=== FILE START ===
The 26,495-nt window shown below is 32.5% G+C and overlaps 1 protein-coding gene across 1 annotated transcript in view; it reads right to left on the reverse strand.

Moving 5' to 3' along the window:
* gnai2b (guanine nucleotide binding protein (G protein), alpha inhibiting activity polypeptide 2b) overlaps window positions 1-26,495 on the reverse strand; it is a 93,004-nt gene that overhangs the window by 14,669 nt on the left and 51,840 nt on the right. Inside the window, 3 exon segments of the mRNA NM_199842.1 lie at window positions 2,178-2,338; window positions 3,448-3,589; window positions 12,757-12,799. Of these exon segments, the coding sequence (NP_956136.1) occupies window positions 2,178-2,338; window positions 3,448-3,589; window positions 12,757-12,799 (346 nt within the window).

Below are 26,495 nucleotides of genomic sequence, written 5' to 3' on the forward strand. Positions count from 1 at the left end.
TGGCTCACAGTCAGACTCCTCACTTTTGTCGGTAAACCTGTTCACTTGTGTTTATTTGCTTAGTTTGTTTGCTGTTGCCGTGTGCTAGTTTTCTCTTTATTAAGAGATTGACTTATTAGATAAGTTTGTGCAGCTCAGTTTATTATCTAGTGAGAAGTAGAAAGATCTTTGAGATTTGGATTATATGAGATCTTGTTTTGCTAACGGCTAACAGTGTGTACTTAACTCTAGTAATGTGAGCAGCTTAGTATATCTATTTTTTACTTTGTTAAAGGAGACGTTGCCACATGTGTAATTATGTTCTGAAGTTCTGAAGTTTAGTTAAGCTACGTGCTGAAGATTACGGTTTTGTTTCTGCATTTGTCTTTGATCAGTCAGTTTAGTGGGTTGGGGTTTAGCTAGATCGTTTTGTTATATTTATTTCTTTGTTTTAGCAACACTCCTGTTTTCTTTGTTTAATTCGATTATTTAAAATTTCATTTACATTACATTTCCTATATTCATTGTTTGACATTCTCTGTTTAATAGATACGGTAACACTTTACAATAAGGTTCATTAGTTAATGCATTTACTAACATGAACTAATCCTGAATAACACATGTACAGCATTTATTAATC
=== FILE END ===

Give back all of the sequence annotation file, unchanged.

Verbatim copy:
The 26,495-nt window shown below is 32.5% G+C and overlaps 1 protein-coding gene across 1 annotated transcript in view; it reads right to left on the reverse strand.

Moving 5' to 3' along the window:
* gnai2b (guanine nucleotide binding protein (G protein), alpha inhibiting activity polypeptide 2b) overlaps window positions 1-26,495 on the reverse strand; it is a 93,004-nt gene that overhangs the window by 14,669 nt on the left and 51,840 nt on the right. Inside the window, 3 exon segments of the mRNA NM_199842.1 lie at window positions 2,178-2,338; window positions 3,448-3,589; window positions 12,757-12,799. Of these exon segments, the coding sequence (NP_956136.1) occupies window positions 2,178-2,338; window positions 3,448-3,589; window positions 12,757-12,799 (346 nt within the window).

Below are 26,495 nucleotides of genomic sequence, written 5' to 3' on the forward strand. Positions count from 1 at the left end.
TGGCTCACAGTCAGACTCCTCACTTTTGTCGGTAAACCTGTTCACTTGTGTTTATTTGCTTAGTTTGTTTGCTGTTGCCGTGTGCTAGTTTTCTCTTTATTAAGAGATTGACTTATTAGATAAGTTTGTGCAGCTCAGTTTATTATCTAGTGAGAAGTAGAAAGATCTTTGAGATTTGGATTATATGAGATCTTGTTTTGCTAACGGCTAACAGTGTGTACTTAACTCTAGTAATGTGAGCAGCTTAGTATATCTATTTTTTACTTTGTTAAAGGAGACGTTGCCACATGTGTAATTATGTTCTGAAGTTCTGAAGTTTAGTTAAGCTACGTGCTGAAGATTACGGTTTTGTTTCTGCATTTGTCTTTGATCAGTCAGTTTAGTGGGTTGGGGTTTAGCTAGATCGTTTTGTTATATTTATTTCTTTGTTTTAGCAACACTCCTGTTTTCTTTGTTTAATTCGATTATTTAAAATTTCATTTACATTACATTTCCTATATTCATTGTTTGACATTCTCTGTTTAATAGATACGGTAACACTTTACAATAAGGTTCATTAGTTAATGCATTTACTAACATGAACTAATCCTGAATAACACATGTACAGCATTTATTAATC